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International Public Goods and the Case for Foreign Aid

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  • Jayaraman, Rajshri
  • Kanbur, Ravi

Abstract

In the presence of international public goods, donors are faced with two instruments whereby recipient utility may be altered -contributions towards the international public good and direct transfers (conventional foreign aid). The self-interested donor's optimal choice of transfer-contributions combinations will typically depend upon the public goods technology. Some technologies call for a corner solution, with either transfers or contributions set to zero, and others are characterised by interior solutions, where the donor's optimal strategy calls for a positive transfers and positive contributions. Whether or not the presence of an international public good strengthens the case for conventional foreign liid transfers is therefore not always obvious.

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Bibliographic Info

Paper provided by Cornell University, Department of Applied Economics and Management in its series Working Papers with number 127684.

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Date of creation: Mar 1999
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Handle: RePEc:ags:cudawp:127684

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Keywords: International Development;

References

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  1. Andreoni, James, 1988. "Privately provided public goods in a large economy: The limits of altruism," Journal of Public Economics, Elsevier, vol. 35(1), pages 57-73, February.
  2. Boone, Peter, 1996. "Politics and the effectiveness of foreign aid," European Economic Review, Elsevier, vol. 40(2), pages 289-329, February.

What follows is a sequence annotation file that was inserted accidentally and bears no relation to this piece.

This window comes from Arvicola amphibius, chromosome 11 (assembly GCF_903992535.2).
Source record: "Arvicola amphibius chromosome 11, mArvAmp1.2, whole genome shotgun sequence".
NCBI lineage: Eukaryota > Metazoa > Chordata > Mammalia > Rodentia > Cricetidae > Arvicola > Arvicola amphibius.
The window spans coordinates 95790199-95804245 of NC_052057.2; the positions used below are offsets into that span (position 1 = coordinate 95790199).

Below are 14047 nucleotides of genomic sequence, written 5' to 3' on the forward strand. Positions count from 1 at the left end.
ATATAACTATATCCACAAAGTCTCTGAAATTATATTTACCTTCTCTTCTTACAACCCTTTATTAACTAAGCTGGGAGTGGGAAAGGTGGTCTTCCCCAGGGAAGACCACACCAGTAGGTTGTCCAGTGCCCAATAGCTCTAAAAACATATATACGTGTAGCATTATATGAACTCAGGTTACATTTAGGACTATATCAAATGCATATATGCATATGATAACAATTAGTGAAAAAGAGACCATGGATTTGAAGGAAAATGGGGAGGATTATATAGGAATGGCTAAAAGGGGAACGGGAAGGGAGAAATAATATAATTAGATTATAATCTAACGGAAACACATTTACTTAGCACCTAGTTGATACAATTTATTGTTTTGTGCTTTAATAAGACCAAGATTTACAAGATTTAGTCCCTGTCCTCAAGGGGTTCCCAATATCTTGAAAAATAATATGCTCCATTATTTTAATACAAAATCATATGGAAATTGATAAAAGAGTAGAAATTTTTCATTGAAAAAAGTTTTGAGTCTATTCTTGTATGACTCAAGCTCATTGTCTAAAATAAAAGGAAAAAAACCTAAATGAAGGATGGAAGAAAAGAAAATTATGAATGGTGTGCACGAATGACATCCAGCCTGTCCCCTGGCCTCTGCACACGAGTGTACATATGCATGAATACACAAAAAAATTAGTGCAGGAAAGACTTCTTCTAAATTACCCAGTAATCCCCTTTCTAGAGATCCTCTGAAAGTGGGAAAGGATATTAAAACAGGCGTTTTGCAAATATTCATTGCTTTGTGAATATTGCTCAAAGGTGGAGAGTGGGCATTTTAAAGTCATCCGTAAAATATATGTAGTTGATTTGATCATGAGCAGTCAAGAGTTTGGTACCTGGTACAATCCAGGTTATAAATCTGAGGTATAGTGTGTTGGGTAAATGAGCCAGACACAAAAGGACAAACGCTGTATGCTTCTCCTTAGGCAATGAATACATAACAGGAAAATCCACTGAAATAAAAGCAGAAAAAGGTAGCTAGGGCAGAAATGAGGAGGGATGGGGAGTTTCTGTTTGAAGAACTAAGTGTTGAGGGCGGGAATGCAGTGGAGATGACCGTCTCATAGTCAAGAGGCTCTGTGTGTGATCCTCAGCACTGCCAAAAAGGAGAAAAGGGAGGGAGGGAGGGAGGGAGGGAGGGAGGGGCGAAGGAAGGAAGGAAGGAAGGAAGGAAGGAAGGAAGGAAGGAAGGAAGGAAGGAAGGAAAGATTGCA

3. Neil Bruce, 1989. "Defence Expenditures by Countries in Allied and Adversarial Relationships," Working Papers 745, Queen's University, Department of Economics.
  4. Bergstrom, Theodore & Blume, Lawrence & Varian, Hal, 1986. "On the private provision of public goods," Journal of Public Economics, Elsevier, vol. 29(1), pages 25-49, February.
  5. Jack Hirshleifer, 1983. "From weakest-link to best-shot: The voluntary provision of public goods," Public Choice, Springer, vol. 41(3), pages 371-386, January.
  6. Pedersen, Karl R, 1996. " Aid, Investment and Incentives," Scandinavian Journal of Economics, Wiley Blackwell, vol. 98(3), pages 423-38.
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Cited by:
  1. Vicary, Simon & Sandler, Todd, 2002. "Weakest-link public goods: Giving in-kind or transferring money," European Economic Review, Elsevier, vol. 46(8), pages 1501-1520, September.
  2. Lei, Vivian & Tucker, Steven & Vesely, Filip, 2007. "Foreign aid and weakest-link international public goods: An experimental study," European Economic Review, Elsevier, vol. 51(3), pages 599-623, April.
  3. Dirk Rübbelke, 2011. "International Support of Climate Change Policies in Developing Countries: Strategic, Moral and Fairness Aspects," Working Papers 2011-02, BC3.
  4. Hendrik P. van Dalen, 2007. "Global Aging and Economic Convergence: A Real Option or Still a Case of Science Fiction?," Tinbergen Institute Discussion Papers 07-051/1, Tinbergen Institute.
  5. Sandler, Todd, 2001. "On financing global and international public goods," Policy Research Working Paper Series 2638, The World Bank.
  6. Hendrik P. van Dalen, 2007. "Global Aging and Economic Convergence: A Real Option or Still a Case of Science Fiction?," Tinbergen Institute Discussion Papers 07-051/1, Tinbergen Institute.
  7. Alessandra Cepparulo & Luisa Giuriato, 2012. "Global Challenges and Country-Specific Responses through Aid Financing of Global Public Goods," Working Papers 156, University of Rome La Sapienza, Department of Public Economics.
  8. P. B. Anand, 2004. "Financing the Provision of Global Public Goods," The World Economy, Wiley Blackwell, vol. 27(2), pages 215-237, 02.
  9. Cepparulo, Alessandra & Giuriato, Luisa, 2009. "Aid Financing of Global Public Goods: an Update," MPRA Paper 22625, University Library of Munich, Germany.

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